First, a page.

technologies of electric and hybrid vehicles

Part two: In the second part of his look into EV and hybrid technology Peter of Tech-Club examines the functional specifics of electric vehicles

By Peter Coombes | Published:  16 January, 2018

In the first article in this series, published in the November issue, we looked at some of the issues relating to the batteries used in electric and hybrid vehicles. As brief summary: Modern lithium based batteries typically store four times more energy than a traditional lead-acid battery of the same weight.  

To be able to store the same amount of energy as a full tank of petrol or diesel fuel, lithium batteries would however typically have to be 100 times heavier than a tank of fuel. So the question is: how can an electric vehicle compete against a conventional vehicle if the battery pack has to be so heavy.

Benefits of electric vehicles
Now, let’s look at some of the benefits of electric vehicles: The electric motors are able to convert up to 90% or more of the supplied electrical energy into mechanical energy to propel the vehicle, whereas an internal combustion engine and transmission assembly might only convert as little as 20% of the energy that is stored in the petrol or diesel fuel. An internal combustion engine unfortunately converts a lot of energy into heat during combustion, and energy is also used up overcoming internal friction and heat. Additionally, the gearbox and many auxiliary devices driven by the engine also absorb energy due to friction. However, electric motors do not waste energy to produce combustion heat, and they have very few moving parts. Therefore energy or power losses due to heat and friction are relatively low; and there is usually no requirement for a multi-speed gearbox, so again, power or energy losses are also significantly reduced.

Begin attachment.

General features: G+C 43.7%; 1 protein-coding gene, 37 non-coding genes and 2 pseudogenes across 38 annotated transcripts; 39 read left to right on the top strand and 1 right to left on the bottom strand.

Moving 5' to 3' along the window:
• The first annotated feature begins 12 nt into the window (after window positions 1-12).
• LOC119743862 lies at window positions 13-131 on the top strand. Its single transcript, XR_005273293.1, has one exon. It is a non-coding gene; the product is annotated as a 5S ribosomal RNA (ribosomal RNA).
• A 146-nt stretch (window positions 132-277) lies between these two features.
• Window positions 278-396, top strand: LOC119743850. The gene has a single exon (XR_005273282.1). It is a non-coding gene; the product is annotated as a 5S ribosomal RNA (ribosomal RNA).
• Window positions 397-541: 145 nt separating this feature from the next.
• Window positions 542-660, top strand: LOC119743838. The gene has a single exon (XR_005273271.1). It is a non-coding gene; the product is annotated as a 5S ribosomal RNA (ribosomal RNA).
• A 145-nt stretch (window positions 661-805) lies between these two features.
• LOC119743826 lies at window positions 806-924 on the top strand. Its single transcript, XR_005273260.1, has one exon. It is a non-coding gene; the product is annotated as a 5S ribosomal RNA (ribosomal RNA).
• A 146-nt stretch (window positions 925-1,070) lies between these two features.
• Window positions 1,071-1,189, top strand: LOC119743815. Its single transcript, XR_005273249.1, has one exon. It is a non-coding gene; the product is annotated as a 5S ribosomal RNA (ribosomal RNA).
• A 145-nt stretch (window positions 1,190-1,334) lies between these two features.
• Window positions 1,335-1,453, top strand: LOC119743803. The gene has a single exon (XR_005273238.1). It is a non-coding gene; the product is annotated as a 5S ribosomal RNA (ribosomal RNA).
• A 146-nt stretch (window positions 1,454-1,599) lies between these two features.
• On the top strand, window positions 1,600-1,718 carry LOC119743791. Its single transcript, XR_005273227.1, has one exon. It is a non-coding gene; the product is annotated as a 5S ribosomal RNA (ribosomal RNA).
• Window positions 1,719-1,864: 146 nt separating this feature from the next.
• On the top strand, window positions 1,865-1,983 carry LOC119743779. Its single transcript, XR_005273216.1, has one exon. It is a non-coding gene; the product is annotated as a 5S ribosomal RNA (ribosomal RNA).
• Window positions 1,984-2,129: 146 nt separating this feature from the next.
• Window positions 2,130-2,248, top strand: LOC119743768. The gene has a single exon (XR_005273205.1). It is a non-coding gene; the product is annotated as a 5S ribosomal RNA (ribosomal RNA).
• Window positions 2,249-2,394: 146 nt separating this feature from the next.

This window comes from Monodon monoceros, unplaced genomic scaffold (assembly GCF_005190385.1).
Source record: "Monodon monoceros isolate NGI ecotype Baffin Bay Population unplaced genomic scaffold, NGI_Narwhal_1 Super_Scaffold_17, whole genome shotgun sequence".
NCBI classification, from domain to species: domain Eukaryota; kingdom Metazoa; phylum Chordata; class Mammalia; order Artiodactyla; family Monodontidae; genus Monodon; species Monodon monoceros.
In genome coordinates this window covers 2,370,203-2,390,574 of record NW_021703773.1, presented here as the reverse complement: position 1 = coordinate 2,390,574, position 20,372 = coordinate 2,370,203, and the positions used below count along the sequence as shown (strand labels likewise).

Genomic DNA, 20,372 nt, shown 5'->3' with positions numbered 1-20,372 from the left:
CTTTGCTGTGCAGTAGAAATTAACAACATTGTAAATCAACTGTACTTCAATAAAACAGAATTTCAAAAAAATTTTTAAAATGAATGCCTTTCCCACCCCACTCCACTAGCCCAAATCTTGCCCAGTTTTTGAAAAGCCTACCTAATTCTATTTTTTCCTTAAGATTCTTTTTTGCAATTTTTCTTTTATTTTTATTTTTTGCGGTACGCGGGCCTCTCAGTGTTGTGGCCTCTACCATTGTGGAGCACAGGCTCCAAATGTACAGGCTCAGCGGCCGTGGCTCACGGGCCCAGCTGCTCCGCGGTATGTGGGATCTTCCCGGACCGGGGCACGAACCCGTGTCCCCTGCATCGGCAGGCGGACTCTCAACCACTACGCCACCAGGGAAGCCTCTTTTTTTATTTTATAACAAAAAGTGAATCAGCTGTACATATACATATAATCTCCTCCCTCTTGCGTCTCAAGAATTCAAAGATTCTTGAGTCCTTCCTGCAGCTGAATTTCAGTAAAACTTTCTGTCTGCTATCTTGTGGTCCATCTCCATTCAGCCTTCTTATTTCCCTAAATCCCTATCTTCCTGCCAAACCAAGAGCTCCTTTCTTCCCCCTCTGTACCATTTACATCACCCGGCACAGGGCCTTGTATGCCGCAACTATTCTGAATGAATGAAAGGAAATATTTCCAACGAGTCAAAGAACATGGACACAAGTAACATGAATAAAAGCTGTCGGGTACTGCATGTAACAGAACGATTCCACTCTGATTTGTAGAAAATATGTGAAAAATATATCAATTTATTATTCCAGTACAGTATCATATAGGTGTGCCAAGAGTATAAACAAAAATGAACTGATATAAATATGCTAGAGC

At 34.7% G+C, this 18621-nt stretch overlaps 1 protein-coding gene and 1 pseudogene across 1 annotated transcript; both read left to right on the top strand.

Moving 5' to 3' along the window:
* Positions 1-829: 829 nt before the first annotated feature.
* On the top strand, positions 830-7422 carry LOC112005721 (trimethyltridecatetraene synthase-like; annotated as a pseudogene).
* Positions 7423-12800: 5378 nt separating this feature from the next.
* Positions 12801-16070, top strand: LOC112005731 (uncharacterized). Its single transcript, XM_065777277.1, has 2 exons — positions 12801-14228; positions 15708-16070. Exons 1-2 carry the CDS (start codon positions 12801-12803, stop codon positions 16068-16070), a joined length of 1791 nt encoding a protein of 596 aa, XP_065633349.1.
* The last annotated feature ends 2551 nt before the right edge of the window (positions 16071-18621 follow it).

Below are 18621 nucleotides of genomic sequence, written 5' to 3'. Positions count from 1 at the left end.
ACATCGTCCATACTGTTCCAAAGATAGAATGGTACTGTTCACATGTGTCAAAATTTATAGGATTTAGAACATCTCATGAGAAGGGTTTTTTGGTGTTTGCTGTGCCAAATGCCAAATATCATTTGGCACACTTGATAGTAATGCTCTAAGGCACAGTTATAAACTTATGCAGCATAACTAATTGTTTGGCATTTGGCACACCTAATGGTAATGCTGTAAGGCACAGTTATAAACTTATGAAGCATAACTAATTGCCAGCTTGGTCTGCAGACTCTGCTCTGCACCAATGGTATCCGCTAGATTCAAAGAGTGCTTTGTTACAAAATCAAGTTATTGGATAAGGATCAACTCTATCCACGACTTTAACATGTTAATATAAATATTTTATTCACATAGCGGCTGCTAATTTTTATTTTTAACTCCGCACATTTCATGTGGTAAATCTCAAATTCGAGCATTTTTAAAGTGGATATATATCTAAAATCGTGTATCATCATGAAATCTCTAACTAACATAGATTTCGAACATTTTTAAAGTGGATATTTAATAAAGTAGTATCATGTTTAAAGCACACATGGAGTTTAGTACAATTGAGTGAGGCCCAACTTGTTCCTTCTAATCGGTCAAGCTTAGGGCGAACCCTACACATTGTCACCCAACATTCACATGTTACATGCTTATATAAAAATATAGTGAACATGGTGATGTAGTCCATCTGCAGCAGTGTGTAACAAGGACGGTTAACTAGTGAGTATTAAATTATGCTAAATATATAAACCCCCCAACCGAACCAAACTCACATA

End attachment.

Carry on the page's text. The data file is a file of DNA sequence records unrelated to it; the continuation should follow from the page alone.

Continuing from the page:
Power and torque
Another advantage of the electric motor is the way that it delivers power and torque. An electric motor fitted to a vehicle will obviously need sufficient power (horsepower, PS or Kilowatts) to enable the vehicle to achieve the required speed; Assuming that the speed is similar to an equivalent size of vehicle powered by an internal combustion engine, then the electric motor would need to be able to produce similar power to the engine. However, the electric motor will then usually be able to produce much higher levels of torque than the equivalent internal combustion engine. For virtually all types of electric motors used in modern electric cars, the motor produces maximum torque (or very close to maximum) at zero RPM; and the torque remains high throughout much of the motor speed range, which can reach 10,000 RPM or much more for many motors. However, the torque of even the latest petrol or diesel engines generally doesn’t become useful until the engine speed reaches at around 1,200 or 1,500 RPM; and the torque will typically peak at around 3,000 to 3,500 RPM, the torque then progressively reduces as the engine speed rises to its maximum of approximately 6,000 or 7,000 RPM.   

As well as producing instant torque at zero RPM, an electric motor will usually produce greater torque than a petrol/diesel engine used in an equivalent size and type of vehicle. Therefore, unlike a petrol or diesel engine that needs low gears to mechanically multiply the engine torque (to enable the vehicle to accelerate from rest), the high torque electric motor can operate using a single gear.

Electric motor torque will eventually reduce at higher motor speeds, but the drop off in torque is often intentionally restricted. An electric motor is able to produce high levels of torque when high levels of current (high amperage) are allowed to pass from the battery to the motor; but the high currents create heat that can damage electronic control systems and wiring. Therefore, to prevent component overheating, the current can be limited by the control system, which will then provide an artificial limit to torque and power. However, one extreme example of where high current is delivered for just short periods is on the high performance Tesla Model S. The Tesla electronic control system allows the current to briefly rise to levels that are reputed to be as high as 1,800 amps; and this enables the electric motor to produce exceptionally high torque and provide the car with acceleration times of zero to 60 mph in less than three seconds.